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Tuesday Mailbag: What happened with Kuhnhackl, Crosby line issues, is it time for Sprong

This edition of our mailbag feature discusses Kuhnackl’s rise to the top-six, what’s going on with the Crosby line, and if it’s time to call up a popular Black Ace.

Pittsburgh Penguins v Washington Capitals Photo by Patrick Smith/Getty Images

Welcome back to our weekly mailbag, ladies and gents. Before we get started, I wanted to commend y’all on the great topics you’ve submitted and discussed in the comment boards in each post. I’ve been having a lot of fun with you guys.

So without further ado, let’s keep this train rolling:

Throughout the week, don’t be shy about throwing my way your burning questions, hottest takes, or most interesting debate topics – NHL-related or otherwise – here in the comments, on Twitter @Pensburgh using #PensburghMailbag, on the site’s Facebook page, or directly to me via e-mail at There’s a solid chance I’ll answer just about anything that’s interesting, just make sure it’s appropriate and abides by our community guidelines.

I’m going to answer this by breaking down the short stint of time Tom Kuhnhackl had working beside Evgeni Malkin on the second forward line by the numbers.

Before I do, however, I want to point out that seeing Kuhnhackl bumped up to the second line came as a shock to just about everybody, especially considering racking up points isn’t really what this 25-year-old is known for. And preceding the three-game period he spent alongside Malkin on the road trip through Canada, Kuhnhackl hadn’t recorded a single goal or assist and only landed 10 pucks on net in 13 games, not giving much evidence or reason (other than Coach Sullivan desperately trying to figure out line combinations that work) for why a move like that would make any sense.

The only thing I can think of as to why Sullivan would want a guy like Kuhnackl paired with Malkin is the ongoing effort to always have a defensive-minded sort of guy playing with the Russian center, especially with the team struggling. Sullivan tends to place physical guys on each line in an effort to force a reset when the Penguins aren’t playing well. Think back to the second round of the Stanley Cup Playoffs when Chris Kunitz was placed on Crosby’s line against the Washington Capitals. It’s sort of the same deal.

It’s worth noting that Sullivan didn’t put him with Malkin until after the horrid 7-1 loss against the Winnipeg Jets too, so it may have just been a way to refresh the forwards and mix it up as much as he could after that embarrassing night, as he was fuming about it the next day.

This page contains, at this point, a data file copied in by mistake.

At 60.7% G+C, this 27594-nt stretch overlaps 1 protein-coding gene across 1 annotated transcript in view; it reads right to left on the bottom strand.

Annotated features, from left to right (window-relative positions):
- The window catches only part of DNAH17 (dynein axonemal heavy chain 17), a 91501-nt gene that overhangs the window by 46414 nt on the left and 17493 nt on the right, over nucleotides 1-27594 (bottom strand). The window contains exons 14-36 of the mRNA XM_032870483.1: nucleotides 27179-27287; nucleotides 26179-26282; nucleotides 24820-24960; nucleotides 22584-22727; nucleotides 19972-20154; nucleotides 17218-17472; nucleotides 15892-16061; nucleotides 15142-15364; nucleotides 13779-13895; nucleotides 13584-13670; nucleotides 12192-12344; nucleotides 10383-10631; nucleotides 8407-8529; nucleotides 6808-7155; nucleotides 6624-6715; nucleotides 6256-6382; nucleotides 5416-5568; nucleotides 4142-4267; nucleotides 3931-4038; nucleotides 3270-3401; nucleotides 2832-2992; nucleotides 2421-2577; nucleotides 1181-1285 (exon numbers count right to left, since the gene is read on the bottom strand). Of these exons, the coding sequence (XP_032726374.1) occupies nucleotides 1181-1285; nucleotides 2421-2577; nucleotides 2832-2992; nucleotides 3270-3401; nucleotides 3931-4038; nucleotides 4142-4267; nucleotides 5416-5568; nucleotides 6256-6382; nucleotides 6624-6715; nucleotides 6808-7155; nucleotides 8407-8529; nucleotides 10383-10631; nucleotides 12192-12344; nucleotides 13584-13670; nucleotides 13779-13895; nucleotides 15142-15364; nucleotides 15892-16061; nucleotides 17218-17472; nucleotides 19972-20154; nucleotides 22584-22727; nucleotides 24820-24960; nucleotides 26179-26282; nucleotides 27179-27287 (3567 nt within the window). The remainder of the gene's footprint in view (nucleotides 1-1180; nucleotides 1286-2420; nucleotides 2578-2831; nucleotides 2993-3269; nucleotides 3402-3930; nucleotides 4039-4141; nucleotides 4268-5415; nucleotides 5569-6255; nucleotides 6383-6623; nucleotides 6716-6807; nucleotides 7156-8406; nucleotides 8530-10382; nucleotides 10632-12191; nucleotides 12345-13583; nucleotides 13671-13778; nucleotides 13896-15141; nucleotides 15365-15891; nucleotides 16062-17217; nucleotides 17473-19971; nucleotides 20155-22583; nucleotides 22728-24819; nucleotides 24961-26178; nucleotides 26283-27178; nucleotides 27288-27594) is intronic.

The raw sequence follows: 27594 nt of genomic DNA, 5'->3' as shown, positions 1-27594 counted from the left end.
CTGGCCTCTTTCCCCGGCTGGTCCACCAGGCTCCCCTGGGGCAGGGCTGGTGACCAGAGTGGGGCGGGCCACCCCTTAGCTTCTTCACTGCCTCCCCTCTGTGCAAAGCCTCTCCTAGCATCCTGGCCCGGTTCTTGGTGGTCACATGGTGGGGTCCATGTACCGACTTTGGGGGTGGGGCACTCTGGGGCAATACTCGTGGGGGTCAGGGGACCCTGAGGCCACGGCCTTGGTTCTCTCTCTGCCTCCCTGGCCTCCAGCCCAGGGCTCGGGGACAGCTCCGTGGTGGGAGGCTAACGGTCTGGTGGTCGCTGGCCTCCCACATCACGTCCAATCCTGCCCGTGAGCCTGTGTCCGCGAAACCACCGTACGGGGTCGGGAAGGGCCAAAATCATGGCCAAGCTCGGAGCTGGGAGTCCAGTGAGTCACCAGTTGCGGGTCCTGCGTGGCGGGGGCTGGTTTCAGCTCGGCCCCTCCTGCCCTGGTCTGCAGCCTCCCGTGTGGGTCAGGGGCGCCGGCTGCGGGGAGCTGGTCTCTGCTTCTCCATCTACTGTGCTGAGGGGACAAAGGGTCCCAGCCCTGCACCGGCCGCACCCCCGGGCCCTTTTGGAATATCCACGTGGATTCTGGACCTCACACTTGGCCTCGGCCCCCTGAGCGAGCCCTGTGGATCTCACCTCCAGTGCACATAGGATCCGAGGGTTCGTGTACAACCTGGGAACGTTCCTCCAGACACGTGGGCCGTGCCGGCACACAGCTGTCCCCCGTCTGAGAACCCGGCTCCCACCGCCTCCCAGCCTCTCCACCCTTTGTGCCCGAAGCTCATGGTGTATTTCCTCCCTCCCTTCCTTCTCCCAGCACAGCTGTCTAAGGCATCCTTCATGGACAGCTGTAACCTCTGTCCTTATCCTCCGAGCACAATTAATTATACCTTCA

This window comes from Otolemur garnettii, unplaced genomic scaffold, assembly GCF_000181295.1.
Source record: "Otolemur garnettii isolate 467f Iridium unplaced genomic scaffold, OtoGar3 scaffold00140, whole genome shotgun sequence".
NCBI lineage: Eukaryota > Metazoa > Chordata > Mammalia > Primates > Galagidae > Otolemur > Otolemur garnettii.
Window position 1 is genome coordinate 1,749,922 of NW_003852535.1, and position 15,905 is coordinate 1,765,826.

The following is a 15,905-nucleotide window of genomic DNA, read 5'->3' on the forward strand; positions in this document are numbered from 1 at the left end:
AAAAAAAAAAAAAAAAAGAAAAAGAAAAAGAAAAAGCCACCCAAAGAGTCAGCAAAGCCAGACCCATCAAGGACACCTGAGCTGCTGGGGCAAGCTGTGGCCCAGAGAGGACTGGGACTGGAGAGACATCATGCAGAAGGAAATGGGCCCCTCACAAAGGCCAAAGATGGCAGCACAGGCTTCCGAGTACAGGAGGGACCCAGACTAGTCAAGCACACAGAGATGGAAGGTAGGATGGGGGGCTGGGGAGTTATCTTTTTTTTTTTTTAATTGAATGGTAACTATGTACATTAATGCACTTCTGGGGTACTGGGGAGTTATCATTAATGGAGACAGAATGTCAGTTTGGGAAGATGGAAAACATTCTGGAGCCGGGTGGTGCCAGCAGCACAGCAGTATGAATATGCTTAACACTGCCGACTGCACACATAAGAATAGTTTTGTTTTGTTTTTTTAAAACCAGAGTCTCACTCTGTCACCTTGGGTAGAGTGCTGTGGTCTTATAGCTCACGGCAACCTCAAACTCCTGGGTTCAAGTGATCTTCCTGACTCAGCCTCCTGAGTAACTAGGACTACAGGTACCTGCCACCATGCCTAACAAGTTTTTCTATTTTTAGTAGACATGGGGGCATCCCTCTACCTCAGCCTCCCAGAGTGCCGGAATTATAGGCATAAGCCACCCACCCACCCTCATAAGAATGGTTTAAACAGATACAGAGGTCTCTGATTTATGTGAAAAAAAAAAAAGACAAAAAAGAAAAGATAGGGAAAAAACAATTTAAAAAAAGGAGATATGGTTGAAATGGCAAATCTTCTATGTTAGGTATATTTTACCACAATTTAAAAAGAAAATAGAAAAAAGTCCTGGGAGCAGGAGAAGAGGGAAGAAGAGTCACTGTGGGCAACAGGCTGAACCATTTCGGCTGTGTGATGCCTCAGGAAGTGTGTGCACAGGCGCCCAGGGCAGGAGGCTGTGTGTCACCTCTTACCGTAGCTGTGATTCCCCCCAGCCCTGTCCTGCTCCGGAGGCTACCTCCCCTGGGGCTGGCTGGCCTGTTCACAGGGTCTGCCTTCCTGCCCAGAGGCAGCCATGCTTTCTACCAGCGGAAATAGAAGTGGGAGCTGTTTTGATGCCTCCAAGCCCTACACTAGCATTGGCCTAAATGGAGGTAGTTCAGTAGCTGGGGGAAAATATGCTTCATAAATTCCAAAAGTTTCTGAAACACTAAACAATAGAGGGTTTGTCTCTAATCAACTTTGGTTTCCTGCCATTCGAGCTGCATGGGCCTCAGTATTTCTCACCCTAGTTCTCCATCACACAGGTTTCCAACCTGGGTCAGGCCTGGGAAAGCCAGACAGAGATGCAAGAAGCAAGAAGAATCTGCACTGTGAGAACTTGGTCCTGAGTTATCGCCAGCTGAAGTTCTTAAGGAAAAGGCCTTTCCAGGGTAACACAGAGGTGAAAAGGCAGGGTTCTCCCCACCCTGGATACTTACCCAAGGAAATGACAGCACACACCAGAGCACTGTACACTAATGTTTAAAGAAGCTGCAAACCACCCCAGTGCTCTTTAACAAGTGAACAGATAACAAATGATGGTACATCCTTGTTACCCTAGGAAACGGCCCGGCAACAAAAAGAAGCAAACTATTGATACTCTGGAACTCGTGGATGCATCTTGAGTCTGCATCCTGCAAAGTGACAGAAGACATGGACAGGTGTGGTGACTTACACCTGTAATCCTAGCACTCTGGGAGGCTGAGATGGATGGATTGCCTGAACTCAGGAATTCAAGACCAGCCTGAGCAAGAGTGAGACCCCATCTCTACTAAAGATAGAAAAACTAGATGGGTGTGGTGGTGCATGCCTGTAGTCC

In the matchup with the Edmonton Oilers, as one would expect, Kuhnhackl didn’t record a single point, but made his money on the defensive side of the puck. He had an impressive eight hits and one block in his 14:12 minutes of ice time. He was productive, the line was effective at times, and a handful of shot opportunities it managed showed it was a decent idea by the head coach.

Pittsburgh Penguins v Edmonton Oilers Photo by Codie McLachlan/Getty Images

The trio played well enough to guarantee it’d stay together the following night in Calgary against the Flames. Kuhnhackl again didn’t tally any points, but the winger did have three shots on goal and two hits. He also accounted for several of Malkin’s turnovers. It just became even more obvious that he doesn’t quite have the hands to deserve second-line minutes.

Surely enough, Kuhnhackl lived to see another day with Geno In Vancouver when the Penguins faced the Canucks. The second line had no points altogether, and that was the end of both the trying road trip and Kuhnhackl’s tenure as a top-six guy.

Regarding your second question about Sidney Crosby and his ever-changing top line’s defensive issues, I think that begs an in-depth look at just what is causing all these issues for the captain and his wingers in general.

Let me begin by pointing out that Crosby has zero goals and only three assists in his past nine games, and for a lack of better words, just looks tired on his skates. We’re not seeing the typical explosiveness from him. He’s not blowing by guys and flipping pucks over goalies’ shoulders with one hand just yet, and that’s concerning for fans, but I really don’t think it’s reason to panic.

However, what is concerning is his defensive stat sheet, which is currently tied for a team-worse plus-minus rating of -14. Again, this is a statistic that’s pretty irrelevant nowadays with all the advanced stats we have to work with, but the rating is bad enough that it begs the need to delve further into why Crosby’s on the ice for so many goals against and zero goals for.